What is Radon Gas?
Radon is a naturally occurring gas that forms in the soil from the breakdown of radioactive elements like radium, thorium, and uranium. It can seep up through the earth and into your living spaces. Radon is colorless and odorless, making it impossible to detect without a test. Radon in the home is dangerous because it can accumulate in your living spaces and affect your health.
The Dangers of Radon in the Home
According to the CDC, radon is the second leading cause of lung cancer, following cigarette smoking. When there are high concentrations of radon in your home, your family is constantly exposed and breathing it in. In the lungs, radon gives off radioactive particles which can affect cell growth and lead to cancer. In many instances, a homeowner may not have any indication that radon is present until a family member receives a diagnosis of cancer.
Why a Radon Test is Essential
Radon moves up through the ground and enters the home through cracks or holes in the foundation, walls, or pipes underneath a house.
At times, radon can be found in the water if a house draws water from a well or other groundwater source. In this case, radon can be released into the house through the water lines attached to the source.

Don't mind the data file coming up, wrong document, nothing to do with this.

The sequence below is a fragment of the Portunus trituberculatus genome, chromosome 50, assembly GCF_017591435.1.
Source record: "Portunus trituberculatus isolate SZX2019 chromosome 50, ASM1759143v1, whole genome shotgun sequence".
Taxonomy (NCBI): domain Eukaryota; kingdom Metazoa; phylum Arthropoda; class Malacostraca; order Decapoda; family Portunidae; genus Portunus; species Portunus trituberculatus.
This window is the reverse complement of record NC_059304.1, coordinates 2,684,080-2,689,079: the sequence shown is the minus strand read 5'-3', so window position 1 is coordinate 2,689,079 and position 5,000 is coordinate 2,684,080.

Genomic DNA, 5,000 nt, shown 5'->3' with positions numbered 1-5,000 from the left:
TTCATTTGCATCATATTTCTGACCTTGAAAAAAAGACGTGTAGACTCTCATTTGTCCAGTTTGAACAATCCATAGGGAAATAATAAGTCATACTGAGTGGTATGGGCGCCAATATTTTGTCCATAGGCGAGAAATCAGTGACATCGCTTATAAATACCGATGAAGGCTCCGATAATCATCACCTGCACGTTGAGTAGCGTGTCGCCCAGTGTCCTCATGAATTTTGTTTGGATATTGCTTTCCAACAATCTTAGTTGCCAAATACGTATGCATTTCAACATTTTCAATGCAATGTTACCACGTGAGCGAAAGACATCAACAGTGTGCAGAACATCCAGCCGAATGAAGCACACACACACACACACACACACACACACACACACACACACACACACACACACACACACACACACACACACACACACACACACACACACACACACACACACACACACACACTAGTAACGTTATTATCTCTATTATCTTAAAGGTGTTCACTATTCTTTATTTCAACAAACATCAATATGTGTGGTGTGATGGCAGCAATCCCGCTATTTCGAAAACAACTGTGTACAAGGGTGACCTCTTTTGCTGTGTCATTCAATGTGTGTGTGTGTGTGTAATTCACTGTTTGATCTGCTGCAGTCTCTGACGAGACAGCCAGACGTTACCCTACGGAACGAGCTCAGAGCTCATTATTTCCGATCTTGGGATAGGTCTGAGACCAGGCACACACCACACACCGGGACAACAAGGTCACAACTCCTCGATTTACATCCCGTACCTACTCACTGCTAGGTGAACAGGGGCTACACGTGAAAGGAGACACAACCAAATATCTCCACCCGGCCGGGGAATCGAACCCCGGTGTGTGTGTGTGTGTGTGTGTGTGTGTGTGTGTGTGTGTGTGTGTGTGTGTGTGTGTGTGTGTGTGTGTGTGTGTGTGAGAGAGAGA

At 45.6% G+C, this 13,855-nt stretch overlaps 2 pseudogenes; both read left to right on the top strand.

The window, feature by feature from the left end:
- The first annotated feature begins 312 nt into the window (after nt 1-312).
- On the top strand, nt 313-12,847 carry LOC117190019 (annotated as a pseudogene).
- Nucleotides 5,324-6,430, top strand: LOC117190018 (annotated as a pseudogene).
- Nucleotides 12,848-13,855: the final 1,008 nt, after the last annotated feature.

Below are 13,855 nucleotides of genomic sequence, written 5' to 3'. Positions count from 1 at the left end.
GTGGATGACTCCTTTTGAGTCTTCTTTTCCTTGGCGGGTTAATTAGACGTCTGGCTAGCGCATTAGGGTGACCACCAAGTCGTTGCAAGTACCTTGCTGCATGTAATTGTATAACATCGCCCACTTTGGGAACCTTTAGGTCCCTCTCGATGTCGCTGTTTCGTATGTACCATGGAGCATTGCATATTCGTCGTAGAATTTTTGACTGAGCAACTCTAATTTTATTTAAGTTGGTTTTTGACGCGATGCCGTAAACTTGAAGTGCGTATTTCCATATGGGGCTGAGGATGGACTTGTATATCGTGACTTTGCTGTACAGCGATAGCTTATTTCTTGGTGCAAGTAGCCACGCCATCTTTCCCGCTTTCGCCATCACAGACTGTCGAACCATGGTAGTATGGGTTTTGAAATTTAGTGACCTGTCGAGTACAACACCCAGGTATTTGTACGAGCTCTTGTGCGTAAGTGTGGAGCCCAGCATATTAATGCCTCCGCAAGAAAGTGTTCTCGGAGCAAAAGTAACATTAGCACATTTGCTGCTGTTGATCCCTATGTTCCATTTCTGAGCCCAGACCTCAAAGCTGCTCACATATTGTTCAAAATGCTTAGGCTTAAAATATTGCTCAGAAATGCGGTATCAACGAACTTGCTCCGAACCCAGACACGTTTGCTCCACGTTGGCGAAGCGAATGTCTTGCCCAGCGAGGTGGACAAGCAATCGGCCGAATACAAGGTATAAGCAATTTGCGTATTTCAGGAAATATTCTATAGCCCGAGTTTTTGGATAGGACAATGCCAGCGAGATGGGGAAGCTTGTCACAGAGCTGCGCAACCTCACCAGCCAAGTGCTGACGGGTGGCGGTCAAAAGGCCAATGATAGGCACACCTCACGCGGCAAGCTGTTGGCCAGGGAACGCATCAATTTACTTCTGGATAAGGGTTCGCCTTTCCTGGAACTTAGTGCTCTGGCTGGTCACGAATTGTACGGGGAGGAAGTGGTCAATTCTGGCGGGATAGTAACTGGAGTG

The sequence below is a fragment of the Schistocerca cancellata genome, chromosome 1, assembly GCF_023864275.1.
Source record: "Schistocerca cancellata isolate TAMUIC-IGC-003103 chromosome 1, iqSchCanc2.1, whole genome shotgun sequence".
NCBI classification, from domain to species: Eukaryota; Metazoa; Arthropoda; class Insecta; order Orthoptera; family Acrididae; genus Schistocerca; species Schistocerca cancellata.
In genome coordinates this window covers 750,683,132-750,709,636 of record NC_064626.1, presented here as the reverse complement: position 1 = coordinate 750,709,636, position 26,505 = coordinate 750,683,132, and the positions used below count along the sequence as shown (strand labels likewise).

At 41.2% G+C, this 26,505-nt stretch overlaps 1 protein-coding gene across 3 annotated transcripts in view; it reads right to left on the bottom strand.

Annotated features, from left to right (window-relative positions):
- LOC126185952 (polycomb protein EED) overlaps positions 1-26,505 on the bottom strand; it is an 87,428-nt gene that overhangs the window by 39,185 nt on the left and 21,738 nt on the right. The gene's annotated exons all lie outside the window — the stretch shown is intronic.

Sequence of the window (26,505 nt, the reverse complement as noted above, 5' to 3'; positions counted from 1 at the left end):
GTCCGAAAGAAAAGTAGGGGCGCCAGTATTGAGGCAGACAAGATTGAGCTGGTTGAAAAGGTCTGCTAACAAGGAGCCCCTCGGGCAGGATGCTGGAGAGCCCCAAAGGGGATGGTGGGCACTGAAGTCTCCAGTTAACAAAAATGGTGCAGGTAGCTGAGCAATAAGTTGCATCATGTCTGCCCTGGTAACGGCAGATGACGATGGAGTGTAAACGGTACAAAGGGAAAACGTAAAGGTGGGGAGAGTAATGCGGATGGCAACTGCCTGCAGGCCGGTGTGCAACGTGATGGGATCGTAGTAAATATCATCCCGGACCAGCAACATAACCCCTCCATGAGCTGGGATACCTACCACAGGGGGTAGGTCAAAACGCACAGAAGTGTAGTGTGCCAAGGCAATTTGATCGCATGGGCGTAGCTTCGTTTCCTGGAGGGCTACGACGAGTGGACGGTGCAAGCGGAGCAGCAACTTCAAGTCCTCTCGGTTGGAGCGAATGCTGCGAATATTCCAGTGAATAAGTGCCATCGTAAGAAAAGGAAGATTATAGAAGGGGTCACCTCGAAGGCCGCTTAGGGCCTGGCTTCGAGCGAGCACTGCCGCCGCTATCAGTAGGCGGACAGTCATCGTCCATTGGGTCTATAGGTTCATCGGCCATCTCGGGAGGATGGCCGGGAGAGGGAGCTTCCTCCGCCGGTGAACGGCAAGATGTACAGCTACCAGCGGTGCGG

Because you cannot see or smell it, radon can only be detected using specialized equipment. Call a professional who offers radon testing in your area to administer a test in your house. The EPA estimates that 1 in 15 homes have high concentrations of radon. Testing is essential to help mitigate the dangers of exposure.
It’s a good idea to have radon testing performed on any home that has never been tested and any house or building you intend to buy. Test your home every 2 to 3 years to make sure it’s safe and healthy.
Mitigating Radon in the Home
If you have high levels of radon in your home, hire a professional to design and install a mitigation system. A standard part of radon mitigation is patching cracks in the foundation as well as any other openings under the home. The professional will also install equipment to vent the existing radon out and lower the levels in the air.